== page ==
The Embassy feels that it would be much more practicable to apply the greatest element of control possible here in Argentina and thus relieve the Board of Economic Warfare in Washington of the necessity of passing on the relative merits of each individual case. Always, the exception must be made as regards scarcity of the product concerned, as only the Board can be in a position to determine that point. However, the Embassy has certain advantages. It is limited in its work to the requirements of only one country. Staff members engaged in this work, with few exceptions, range from four to twelve years experience in Argentina. The advice and assistance of business men, whose knowledge of this market is still greater, is also utilized. This makes possible the relatively rapid separation of the desirable from the undesirable consignees or purchasers.

This is one of the primary reasons why it is believed that a system requiring the issuance of a Certificate of Necessity for all products, whether allocated or not, would be preferable.

II. Embassy Review of Special Committee Recommendations—WT76 Reports

The Embassy believes that the combined system of reviewing Special Committee export license recommendations established by Department’s instruction No. 2161 of April 14, 1942, and the WT reports initiated by the Department’s strictly confidential telegram No. 586 of April 27, 3 p.m.,77 will do much to eliminate the speculator and cloak [Page 353]from future trade with the United States. It is regretted, however, that in the first case, approvals cannot be withheld pending Embassy advices. It is also hoped that the Board of Economic Warfare has been able to revoke the licenses in the 247 cases recommended by the Embassy covering the lists of applications reviewed by the Special Committee from March 24 through April 16, 1942. The efficacy of this system is apparent when it will be noted that these 247 cases represent approximately 17% of the total number recommended by the Committee for approval.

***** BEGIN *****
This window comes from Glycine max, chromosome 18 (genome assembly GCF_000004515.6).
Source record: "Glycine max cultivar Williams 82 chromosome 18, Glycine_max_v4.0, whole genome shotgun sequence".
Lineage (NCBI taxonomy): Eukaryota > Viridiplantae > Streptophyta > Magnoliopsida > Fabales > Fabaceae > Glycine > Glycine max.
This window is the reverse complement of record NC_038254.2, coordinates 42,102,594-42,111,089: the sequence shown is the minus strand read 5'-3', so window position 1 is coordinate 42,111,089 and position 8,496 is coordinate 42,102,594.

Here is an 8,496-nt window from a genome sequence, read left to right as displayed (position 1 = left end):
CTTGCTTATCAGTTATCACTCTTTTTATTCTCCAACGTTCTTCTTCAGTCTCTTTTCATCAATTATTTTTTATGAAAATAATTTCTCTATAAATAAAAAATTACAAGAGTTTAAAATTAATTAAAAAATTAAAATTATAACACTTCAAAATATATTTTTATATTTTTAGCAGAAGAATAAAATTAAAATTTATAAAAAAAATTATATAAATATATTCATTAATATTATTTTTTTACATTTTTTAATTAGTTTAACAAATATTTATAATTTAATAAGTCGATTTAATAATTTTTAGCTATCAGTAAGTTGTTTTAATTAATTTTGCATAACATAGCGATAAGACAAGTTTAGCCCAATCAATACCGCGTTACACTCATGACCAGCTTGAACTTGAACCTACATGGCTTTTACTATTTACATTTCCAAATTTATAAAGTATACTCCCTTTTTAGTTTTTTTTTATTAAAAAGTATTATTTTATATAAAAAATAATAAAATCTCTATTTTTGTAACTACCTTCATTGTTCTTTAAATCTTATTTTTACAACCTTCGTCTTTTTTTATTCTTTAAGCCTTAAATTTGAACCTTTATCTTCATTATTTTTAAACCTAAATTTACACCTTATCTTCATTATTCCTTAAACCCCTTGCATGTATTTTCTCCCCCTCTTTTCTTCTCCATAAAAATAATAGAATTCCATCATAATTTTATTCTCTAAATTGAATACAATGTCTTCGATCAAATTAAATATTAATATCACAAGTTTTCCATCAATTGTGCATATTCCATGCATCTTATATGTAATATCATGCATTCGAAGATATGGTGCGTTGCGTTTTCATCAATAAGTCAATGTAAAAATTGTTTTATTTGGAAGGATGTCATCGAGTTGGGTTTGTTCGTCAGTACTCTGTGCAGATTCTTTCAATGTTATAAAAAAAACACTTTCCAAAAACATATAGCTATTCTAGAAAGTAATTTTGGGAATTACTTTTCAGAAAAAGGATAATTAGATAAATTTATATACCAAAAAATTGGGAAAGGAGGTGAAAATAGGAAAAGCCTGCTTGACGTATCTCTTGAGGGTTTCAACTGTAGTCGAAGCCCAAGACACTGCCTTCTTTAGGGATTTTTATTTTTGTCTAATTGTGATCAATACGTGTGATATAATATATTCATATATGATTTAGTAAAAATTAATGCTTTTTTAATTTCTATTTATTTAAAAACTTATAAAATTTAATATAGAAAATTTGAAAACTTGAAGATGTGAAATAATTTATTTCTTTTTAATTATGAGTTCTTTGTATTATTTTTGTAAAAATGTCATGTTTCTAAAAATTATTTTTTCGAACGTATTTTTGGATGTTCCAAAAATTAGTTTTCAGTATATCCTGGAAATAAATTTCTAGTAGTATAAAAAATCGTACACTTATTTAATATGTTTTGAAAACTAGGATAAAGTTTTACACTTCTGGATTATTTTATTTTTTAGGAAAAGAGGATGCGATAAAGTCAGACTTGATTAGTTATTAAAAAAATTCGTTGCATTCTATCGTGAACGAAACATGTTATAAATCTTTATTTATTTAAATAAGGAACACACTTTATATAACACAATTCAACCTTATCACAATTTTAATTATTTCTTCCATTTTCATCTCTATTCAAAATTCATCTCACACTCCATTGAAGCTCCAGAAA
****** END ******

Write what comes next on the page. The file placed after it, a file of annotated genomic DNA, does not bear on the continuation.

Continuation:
The difficulty anticipated by the Embassy on the WT inquiries is that seldom will we be able to make the “three” recommendation, simply because it is common practice for nearly all firms to attempt entering fields where they have not heretofore been engaged. In any case, this combined procedure should do much to eliminate numerous cloaks and to retain trade in normal channels, at least during the transition period prior to the establishment of the system requiring the Certificate of Necessity for all products, provided always that the Department and the Board of Economic Warfare decide to adopt such a system.

The viewpoint of the Department on the points mentioned above would be greatly appreciated.

Respectfully yours,

Norman Armour
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  4. Division of World Trade Intelligence.